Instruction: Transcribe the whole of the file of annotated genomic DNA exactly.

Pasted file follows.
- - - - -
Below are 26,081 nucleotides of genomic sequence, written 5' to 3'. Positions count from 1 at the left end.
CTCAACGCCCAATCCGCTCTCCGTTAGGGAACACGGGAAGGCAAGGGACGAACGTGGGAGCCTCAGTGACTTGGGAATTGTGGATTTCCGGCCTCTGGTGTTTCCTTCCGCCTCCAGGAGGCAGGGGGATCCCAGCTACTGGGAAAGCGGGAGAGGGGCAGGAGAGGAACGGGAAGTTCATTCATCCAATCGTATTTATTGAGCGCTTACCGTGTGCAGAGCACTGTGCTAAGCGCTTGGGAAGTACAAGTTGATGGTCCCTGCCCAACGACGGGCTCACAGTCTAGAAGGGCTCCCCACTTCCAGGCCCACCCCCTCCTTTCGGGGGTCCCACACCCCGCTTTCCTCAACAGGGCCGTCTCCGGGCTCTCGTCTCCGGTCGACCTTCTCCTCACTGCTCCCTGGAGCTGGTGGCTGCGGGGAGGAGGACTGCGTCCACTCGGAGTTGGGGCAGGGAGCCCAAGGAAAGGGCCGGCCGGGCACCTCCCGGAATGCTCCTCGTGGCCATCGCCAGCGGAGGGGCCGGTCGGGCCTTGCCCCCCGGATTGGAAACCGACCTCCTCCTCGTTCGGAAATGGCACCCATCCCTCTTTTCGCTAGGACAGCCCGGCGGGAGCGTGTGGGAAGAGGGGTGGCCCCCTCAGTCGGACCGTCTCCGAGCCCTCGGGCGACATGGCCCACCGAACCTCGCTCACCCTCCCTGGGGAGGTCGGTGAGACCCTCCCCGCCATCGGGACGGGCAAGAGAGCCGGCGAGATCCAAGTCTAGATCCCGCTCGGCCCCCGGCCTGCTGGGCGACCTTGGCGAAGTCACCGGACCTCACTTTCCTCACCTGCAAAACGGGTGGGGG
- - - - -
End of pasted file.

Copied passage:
Below are 26,081 nucleotides of genomic sequence, written 5' to 3'. Positions count from 1 at the left end.
CTCAACGCCCAATCCGCTCTCCGTTAGGGAACACGGGAAGGCAAGGGACGAACGTGGGAGCCTCAGTGACTTGGGAATTGTGGATTTCCGGCCTCTGGTGTTTCCTTCCGCCTCCAGGAGGCAGGGGGATCCCAGCTACTGGGAAAGCGGGAGAGGGGCAGGAGAGGAACGGGAAGTTCATTCATCCAATCGTATTTATTGAGCGCTTACCGTGTGCAGAGCACTGTGCTAAGCGCTTGGGAAGTACAAGTTGATGGTCCCTGCCCAACGACGGGCTCACAGTCTAGAAGGGCTCCCCACTTCCAGGCCCACCCCCTCCTTTCGGGGGTCCCACACCCCGCTTTCCTCAACAGGGCCGTCTCCGGGCTCTCGTCTCCGGTCGACCTTCTCCTCACTGCTCCCTGGAGCTGGTGGCTGCGGGGAGGAGGACTGCGTCCACTCGGAGTTGGGGCAGGGAGCCCAAGGAAAGGGCCGGCCGGGCACCTCCCGGAATGCTCCTCGTGGCCATCGCCAGCGGAGGGGCCGGTCGGGCCTTGCCCCCCGGATTGGAAACCGACCTCCTCCTCGTTCGGAAATGGCACCCATCCCTCTTTTCGCTAGGACAGCCCGGCGGGAGCGTGTGGGAAGAGGGGTGGCCCCCTCAGTCGGACCGTCTCCGAGCCCTCGGGCGACATGGCCCACCGAACCTCGCTCACCCTCCCTGGGGAGGTCGGTGAGACCCTCCCCGCCATCGGGACGGGCAAGAGAGCCGGCGAGATCCAAGTCTAGATCCCGCTCGGCCCCCGGCCTGCTGGGCGACCTTGGCGAAGTCACCGGACCTCACTTTCCTCACCTGCAAAACGGGTGGGGG